Summary - Things aren't pretty for Emerson Watts. Em was sure there couldn't be anything worse than being a brainiac the body of a teenaged supermodel. But it turned out she was wrong. Because that supermodel could turn out to have a mother who's gone mysteriously missing, a brother who's shown up on her doorstep demanding answers, a former best friend who's intent on destroying Stark Enterprises to avenge the death of his lost love, and a British heartthrob who's written a song about her that's topping the charts. How can Em balance all that with school, runway shows, and weekend jaunts to St. John's - especially when she's got ex-boyfriends crawling out of the woodwork who want more than just a photo op; a sister who is headed to the high school cheerleading championships; a company she represents that seems to be turning to the dark side... Not to mention trying to convince the love of her life that models aren't really airheads after all... especially one model in particular. But then, nobody said it was going to be easy being Nikki.
Review - Meg Cabot is a genius. However, the concept at the core of this novel series, involves the reader taking a huge leap of faith in order to invest in the protagonist, Em. I have to admit that the whole brain swapping scenario makes it difficult for me to love this series as much as some of Cabot's other work. That being said, Being Nikki was a huge improvement on Airhead.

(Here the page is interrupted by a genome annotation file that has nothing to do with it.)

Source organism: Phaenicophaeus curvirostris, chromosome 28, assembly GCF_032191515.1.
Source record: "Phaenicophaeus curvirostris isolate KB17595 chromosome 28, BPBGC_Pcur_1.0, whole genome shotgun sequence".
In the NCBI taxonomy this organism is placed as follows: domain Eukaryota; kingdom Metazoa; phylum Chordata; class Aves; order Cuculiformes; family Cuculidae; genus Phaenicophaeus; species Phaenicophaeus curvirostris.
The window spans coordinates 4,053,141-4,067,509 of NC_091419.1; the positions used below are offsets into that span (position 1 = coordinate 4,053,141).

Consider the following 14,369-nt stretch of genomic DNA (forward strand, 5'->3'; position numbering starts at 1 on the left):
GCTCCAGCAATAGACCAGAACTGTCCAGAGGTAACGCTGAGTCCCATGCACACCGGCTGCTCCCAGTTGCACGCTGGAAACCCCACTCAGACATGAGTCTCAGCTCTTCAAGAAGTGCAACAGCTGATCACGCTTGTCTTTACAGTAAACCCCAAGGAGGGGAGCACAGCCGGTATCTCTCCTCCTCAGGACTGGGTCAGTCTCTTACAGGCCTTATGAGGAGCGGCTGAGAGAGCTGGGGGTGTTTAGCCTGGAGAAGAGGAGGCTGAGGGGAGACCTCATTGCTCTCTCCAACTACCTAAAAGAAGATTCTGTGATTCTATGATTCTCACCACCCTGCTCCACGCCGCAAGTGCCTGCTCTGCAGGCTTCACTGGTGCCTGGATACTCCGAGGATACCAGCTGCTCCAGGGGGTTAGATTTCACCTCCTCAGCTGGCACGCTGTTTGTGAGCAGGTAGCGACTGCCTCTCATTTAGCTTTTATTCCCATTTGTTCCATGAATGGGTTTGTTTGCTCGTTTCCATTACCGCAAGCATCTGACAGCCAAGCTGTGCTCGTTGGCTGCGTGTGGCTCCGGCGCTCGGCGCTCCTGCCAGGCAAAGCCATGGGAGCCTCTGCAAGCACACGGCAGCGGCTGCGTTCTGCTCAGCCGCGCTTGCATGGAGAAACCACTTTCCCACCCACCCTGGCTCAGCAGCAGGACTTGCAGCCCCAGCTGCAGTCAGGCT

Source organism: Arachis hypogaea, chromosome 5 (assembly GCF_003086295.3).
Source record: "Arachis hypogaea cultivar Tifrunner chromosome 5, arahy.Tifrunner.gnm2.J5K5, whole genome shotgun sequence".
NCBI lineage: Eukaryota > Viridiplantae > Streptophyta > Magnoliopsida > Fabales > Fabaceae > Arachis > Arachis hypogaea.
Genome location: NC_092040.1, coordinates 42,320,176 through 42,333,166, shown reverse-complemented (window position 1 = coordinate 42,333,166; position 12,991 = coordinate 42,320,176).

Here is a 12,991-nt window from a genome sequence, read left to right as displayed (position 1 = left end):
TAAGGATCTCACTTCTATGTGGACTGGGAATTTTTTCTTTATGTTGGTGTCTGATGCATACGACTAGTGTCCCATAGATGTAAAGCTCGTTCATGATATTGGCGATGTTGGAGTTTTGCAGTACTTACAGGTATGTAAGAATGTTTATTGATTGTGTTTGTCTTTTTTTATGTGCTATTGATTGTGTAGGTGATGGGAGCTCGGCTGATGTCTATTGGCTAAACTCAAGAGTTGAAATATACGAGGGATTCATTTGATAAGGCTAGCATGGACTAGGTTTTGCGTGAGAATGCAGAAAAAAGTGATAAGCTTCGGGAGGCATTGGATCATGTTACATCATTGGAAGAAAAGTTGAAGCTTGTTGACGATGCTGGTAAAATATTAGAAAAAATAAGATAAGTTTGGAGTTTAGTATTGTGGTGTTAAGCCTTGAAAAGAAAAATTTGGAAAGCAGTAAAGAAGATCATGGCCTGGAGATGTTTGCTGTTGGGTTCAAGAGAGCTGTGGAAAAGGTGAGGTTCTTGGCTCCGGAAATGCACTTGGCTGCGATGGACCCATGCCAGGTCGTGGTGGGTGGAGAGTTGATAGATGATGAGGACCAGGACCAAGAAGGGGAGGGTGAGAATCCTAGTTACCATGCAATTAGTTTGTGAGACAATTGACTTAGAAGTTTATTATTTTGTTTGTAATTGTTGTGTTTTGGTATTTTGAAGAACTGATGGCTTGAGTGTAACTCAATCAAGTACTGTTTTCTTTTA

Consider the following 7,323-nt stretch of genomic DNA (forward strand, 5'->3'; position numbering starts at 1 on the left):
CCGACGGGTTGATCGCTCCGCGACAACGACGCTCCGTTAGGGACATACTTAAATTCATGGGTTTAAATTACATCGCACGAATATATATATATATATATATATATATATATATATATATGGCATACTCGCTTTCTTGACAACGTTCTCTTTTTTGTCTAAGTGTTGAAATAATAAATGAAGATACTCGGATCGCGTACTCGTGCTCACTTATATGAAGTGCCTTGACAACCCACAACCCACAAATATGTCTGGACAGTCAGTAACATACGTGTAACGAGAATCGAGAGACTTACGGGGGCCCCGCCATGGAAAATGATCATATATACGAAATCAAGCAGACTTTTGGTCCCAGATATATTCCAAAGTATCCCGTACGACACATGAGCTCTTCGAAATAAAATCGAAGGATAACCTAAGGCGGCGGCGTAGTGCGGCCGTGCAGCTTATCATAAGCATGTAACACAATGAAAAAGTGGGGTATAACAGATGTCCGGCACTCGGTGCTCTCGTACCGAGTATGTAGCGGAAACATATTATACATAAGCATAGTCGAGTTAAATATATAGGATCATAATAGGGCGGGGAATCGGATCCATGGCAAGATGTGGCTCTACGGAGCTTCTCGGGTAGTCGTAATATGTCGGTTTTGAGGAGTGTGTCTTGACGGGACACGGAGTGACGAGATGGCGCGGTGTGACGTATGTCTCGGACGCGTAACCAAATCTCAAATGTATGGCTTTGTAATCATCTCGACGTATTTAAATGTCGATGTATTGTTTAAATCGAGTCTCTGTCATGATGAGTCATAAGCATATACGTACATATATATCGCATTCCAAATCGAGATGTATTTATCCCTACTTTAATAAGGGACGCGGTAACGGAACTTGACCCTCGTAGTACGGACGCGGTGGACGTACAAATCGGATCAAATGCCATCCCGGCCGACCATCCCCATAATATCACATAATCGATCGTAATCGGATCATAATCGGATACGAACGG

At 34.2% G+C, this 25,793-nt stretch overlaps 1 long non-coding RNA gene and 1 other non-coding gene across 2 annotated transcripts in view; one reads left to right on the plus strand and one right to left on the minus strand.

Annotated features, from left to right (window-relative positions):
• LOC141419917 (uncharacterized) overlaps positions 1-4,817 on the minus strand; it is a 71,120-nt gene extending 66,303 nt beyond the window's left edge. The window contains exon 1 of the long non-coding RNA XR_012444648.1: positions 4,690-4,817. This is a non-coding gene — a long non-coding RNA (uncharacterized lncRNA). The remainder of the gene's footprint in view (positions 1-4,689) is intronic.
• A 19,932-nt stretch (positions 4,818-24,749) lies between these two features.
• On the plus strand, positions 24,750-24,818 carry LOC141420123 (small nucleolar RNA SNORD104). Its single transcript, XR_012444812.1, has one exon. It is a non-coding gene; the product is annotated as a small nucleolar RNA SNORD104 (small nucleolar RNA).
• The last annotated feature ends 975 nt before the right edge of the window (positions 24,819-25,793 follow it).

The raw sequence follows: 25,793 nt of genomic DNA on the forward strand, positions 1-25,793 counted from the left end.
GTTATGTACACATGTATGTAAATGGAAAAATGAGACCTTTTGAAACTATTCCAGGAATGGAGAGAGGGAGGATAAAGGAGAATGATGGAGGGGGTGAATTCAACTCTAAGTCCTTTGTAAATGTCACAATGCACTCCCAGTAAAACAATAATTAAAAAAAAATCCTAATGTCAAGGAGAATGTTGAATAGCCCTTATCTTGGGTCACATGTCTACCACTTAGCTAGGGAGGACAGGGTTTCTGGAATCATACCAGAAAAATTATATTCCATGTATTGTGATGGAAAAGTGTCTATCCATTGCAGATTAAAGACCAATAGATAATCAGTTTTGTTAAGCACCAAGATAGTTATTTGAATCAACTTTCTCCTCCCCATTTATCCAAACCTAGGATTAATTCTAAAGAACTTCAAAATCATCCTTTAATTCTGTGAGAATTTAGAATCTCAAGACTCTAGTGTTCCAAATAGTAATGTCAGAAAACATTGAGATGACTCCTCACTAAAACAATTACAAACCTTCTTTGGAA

Em is a great character - she's smart, determined, empathetic and now beautiful. Unlike Airhead, Em has increased problems to keep her occupied. There's less emphasis on the modelling and more on her relationships, Nikki's family and her own conflicted emotions which makes this a much more fluid, relatable and enjoyable read. The addition of Nikki's brother, Steven, was a great move and the indication that he's around to stay. While the concept of Christopher is something I very much like, I found myself disregarding him a lot in this novel. He's less likable as his hard edges get sharper. Frida continues to grate though. I find the need of Em (and Nikki's body) to smooch on everyone within arms reach to be extra seedy and truth be told, it undermines the likability of the character.
Cabot is great at writing humorous, intelligent and feisty protagonists and she's been successful here too. However, the over-arching concept of brain transplants is beyond ridiculous and as it plays such a key part in the story development, it's hard to avoid. Em's adventures as a supermodel are a fun read and it will be intriguing to see what happens in the forthcoming titles in the series.
Published: July 2009
Format: Paperback, pages
Publisher: PanMacmillan Australia
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